We were in need of a quick lunch and headed for the recommended "Jimmy's Hotdog"  It was a totally Retro joint with old posters and anything wiener-related on display. The yummy dogs warmed us up for our last stop in Bisbee. A tumbledown lane way was filled with vintage cars, auto-related shops, antiquated gas tanks, an old bus stop and aged greyhound bus. It was gray, cold and windy but the photo op enticed us to stay out and click away!

Willcox is famous for the thousands of  Sandhill Cranes that winter there each year. The birds leave each morning for the ploughed fields where they feed on corn.We followed a map of areas where cranes are likely to be seen and hiked out to a dry lake where they often rest in huge numebrs. The only thing we saw were some horses who enjoyed our apple and posed for photos. A huge annual conference called Wings over Willcox is held for bird lovers in mid January. I'm sure they will be more successful locating the flocks within the 75 mile radius they travel! At least old town Willcox was quaint to see.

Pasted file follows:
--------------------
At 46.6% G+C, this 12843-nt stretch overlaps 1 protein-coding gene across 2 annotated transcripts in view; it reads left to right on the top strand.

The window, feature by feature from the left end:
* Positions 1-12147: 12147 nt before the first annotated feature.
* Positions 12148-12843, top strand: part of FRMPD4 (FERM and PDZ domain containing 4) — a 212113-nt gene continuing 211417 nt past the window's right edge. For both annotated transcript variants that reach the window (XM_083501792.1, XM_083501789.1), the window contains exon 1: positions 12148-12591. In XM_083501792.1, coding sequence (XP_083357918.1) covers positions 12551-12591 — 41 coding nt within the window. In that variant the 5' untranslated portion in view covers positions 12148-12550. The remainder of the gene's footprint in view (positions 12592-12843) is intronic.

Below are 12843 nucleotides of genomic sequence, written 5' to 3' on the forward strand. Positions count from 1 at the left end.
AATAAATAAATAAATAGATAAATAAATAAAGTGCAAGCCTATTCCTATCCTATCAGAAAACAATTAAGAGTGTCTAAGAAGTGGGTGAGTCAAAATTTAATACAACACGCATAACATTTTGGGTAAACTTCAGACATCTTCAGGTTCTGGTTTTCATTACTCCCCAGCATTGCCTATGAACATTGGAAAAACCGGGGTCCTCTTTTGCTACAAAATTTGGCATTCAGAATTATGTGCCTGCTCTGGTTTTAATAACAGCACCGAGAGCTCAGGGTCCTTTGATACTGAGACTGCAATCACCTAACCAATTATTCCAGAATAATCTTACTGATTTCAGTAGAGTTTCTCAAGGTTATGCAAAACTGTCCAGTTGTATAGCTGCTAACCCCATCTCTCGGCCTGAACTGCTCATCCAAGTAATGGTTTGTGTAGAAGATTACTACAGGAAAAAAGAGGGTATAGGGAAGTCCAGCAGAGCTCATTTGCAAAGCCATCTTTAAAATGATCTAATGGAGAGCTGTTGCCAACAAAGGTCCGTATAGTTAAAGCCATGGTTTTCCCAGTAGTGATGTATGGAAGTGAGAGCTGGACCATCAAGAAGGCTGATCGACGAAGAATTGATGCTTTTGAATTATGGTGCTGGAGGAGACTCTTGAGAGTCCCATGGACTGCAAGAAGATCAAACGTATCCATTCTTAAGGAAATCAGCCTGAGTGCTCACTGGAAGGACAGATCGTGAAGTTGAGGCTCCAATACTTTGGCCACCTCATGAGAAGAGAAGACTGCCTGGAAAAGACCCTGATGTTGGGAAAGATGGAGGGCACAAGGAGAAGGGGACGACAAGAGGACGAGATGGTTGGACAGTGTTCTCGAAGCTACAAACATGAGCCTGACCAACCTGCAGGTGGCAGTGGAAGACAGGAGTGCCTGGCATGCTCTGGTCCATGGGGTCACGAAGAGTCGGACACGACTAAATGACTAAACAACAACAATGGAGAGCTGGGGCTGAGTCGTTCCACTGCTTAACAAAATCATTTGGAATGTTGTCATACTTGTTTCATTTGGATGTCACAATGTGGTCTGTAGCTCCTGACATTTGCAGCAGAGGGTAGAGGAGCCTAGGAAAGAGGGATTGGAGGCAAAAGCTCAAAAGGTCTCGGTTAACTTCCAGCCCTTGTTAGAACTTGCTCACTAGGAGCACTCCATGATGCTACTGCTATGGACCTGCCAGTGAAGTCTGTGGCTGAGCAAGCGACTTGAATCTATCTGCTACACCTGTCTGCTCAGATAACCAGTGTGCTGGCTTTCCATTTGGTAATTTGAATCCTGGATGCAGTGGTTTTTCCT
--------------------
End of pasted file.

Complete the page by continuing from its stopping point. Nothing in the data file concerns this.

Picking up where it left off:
Revisiting Tombstone was fun, seeing the western town with its cowboys and marshalls strolling about as if it was the 1870's. We enjoyed a beverage at Big Nosed Kate's where a crusty cowboy entertained live. Some Longhorns schmoozed with us as they were given their hay rations. Tombstone is a bona fide trip back in time. It's amazing what you see being transported on the roads while we are travelling.We watched a huge helicopter being towed around a corner in front of us.